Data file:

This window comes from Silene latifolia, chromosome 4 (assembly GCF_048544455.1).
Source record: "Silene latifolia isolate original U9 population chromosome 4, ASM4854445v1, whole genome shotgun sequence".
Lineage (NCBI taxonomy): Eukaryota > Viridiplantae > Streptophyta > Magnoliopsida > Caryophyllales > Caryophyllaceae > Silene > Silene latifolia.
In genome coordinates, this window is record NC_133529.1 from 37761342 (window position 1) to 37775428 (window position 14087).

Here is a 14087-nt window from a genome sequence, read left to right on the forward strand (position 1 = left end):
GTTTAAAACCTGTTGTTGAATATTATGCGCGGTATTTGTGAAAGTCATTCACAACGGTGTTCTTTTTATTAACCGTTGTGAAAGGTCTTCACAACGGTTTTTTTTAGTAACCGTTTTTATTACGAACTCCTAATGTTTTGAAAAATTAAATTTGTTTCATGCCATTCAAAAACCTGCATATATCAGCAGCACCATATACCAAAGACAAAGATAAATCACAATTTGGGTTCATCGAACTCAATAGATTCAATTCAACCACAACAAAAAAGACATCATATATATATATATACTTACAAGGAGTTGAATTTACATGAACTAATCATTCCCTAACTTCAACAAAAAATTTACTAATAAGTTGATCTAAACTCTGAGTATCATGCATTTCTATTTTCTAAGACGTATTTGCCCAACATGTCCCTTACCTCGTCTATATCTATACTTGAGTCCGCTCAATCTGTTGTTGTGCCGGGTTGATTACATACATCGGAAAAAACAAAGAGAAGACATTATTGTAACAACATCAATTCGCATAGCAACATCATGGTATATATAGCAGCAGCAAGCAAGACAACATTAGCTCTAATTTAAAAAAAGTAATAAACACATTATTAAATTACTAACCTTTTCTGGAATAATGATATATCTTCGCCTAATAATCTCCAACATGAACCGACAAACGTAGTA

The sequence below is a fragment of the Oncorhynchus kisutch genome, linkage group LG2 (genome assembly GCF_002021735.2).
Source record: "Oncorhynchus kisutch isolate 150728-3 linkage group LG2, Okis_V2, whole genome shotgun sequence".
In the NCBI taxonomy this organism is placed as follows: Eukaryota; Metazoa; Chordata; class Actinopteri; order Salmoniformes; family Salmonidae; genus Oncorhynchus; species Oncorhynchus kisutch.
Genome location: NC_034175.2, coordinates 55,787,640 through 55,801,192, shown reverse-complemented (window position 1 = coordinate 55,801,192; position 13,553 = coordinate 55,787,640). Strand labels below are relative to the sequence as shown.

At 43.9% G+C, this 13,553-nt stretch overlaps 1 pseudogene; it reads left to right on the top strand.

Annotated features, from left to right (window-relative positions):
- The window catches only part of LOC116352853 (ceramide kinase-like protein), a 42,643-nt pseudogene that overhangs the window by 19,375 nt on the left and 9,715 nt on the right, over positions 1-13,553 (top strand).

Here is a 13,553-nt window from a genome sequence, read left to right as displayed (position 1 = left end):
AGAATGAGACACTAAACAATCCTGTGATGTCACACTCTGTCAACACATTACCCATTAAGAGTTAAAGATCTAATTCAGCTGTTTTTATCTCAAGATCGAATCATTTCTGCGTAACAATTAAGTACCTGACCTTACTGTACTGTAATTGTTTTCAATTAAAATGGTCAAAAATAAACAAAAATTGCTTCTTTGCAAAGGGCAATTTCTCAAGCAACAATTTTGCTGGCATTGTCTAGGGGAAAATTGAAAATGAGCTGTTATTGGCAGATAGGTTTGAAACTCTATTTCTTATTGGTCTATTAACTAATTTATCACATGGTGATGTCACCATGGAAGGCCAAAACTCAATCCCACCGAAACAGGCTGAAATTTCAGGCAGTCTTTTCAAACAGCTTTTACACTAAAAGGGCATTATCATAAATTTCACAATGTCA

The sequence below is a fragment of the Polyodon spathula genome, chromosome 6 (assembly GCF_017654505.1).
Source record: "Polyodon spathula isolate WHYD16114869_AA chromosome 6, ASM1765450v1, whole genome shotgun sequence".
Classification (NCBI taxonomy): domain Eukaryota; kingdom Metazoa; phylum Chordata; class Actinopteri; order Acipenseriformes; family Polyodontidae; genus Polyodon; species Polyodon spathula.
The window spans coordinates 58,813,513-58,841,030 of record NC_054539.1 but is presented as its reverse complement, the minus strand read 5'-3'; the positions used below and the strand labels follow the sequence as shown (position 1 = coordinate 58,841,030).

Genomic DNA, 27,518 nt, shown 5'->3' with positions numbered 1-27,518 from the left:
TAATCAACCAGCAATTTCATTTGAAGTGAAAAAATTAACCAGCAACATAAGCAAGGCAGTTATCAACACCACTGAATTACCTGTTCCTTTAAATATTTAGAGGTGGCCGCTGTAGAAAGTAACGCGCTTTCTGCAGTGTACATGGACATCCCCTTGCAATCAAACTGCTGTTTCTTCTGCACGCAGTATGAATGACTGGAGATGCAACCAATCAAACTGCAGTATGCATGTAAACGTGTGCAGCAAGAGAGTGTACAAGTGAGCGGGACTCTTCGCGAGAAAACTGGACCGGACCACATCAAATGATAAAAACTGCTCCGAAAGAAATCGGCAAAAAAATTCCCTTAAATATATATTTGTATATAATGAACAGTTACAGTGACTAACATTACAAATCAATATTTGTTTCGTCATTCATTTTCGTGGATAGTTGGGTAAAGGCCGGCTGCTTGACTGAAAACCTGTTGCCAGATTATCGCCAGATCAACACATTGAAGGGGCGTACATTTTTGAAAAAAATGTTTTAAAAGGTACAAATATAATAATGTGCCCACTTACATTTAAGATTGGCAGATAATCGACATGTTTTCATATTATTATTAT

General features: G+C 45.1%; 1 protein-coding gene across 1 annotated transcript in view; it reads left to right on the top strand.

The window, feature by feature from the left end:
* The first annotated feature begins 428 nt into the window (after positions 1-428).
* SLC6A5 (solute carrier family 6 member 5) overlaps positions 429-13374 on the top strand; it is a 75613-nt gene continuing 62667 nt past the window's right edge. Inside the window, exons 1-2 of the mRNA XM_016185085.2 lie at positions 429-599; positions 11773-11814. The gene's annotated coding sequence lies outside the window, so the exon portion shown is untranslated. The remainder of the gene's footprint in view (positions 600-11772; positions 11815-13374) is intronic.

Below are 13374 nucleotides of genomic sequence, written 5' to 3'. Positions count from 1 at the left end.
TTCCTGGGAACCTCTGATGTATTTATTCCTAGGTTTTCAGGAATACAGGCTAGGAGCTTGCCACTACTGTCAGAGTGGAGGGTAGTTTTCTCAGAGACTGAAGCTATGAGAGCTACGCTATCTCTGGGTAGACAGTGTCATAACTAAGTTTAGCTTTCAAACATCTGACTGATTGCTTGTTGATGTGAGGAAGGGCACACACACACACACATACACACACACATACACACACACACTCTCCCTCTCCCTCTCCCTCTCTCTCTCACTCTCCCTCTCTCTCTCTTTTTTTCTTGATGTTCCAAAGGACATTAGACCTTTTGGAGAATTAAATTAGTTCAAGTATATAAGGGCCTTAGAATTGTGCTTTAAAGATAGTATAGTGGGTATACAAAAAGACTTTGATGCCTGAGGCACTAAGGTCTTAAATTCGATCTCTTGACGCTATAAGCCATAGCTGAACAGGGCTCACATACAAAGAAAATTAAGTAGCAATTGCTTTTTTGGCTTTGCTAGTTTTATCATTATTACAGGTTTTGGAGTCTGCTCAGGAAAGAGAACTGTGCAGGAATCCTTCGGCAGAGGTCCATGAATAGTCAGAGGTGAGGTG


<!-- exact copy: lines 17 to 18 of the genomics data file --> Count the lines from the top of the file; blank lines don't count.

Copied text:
Source record: "Polyodon spathula isolate WHYD16114869_AA chromosome 6, ASM1765450v1, whole genome shotgun sequence".
Classification (NCBI taxonomy): domain Eukaryota; kingdom Metazoa; phylum Chordata; class Actinopteri; order Acipenseriformes; family Polyodontidae; genus Polyodon; species Polyodon spathula.